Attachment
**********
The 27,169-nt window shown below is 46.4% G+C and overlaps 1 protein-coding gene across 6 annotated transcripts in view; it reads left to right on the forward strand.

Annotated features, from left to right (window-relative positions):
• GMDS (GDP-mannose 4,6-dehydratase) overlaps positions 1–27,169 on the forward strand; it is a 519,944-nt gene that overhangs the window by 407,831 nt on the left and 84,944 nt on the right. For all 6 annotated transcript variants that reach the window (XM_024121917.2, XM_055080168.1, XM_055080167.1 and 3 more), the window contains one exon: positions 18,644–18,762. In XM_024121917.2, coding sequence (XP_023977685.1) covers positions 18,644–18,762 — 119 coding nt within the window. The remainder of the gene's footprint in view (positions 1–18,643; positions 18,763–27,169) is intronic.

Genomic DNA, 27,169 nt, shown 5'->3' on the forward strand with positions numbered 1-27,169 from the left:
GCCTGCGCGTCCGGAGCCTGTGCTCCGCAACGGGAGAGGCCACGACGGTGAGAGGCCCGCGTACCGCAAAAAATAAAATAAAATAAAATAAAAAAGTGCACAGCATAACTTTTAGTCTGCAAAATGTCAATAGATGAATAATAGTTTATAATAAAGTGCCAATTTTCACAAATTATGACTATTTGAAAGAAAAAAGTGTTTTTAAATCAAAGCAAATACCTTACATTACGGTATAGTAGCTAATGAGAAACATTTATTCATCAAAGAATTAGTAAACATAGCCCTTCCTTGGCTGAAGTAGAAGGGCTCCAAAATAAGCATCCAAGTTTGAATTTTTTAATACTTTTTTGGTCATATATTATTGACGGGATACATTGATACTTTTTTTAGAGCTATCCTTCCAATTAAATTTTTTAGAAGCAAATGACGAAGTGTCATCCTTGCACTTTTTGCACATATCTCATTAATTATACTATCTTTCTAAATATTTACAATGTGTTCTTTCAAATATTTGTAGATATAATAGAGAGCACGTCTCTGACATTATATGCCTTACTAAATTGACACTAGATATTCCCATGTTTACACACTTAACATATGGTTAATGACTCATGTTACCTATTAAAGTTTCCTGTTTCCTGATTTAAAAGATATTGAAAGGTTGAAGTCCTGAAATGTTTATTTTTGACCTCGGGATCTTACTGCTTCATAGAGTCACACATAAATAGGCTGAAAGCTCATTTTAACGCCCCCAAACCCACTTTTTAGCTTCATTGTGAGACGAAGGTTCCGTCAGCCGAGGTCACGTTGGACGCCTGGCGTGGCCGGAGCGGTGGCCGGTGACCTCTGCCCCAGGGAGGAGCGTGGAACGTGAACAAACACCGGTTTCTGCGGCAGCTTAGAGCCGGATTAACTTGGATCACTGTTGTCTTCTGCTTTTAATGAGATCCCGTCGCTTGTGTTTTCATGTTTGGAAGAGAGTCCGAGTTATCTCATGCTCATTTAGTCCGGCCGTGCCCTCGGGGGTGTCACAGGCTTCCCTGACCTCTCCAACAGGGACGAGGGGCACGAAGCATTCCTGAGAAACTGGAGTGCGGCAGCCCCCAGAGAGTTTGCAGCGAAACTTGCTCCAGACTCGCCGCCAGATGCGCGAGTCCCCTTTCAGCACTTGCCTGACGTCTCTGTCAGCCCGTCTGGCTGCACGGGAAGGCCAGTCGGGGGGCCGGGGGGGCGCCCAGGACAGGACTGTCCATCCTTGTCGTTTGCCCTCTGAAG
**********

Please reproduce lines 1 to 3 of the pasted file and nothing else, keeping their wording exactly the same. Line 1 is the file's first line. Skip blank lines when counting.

The 27,169-nt window shown below is 46.4% G+C and overlaps 1 protein-coding gene across 6 annotated transcripts in view; it reads left to right on the forward strand.

Annotated features, from left to right (window-relative positions):
• GMDS (GDP-mannose 4,6-dehydratase) overlaps positions 1–27,169 on the forward strand; it is a 519,944-nt gene that overhangs the window by 407,831 nt on the left and 84,944 nt on the right. For all 6 annotated transcript variants that reach the window (XM_024121917.2, XM_055080168.1, XM_055080167.1 and 3 more), the window contains one exon: positions 18,644–18,762. In XM_024121917.2, coding sequence (XP_023977685.1) covers positions 18,644–18,762 — 119 coding nt within the window. The remainder of the gene's footprint in view (positions 1–18,643; positions 18,763–27,169) is intronic.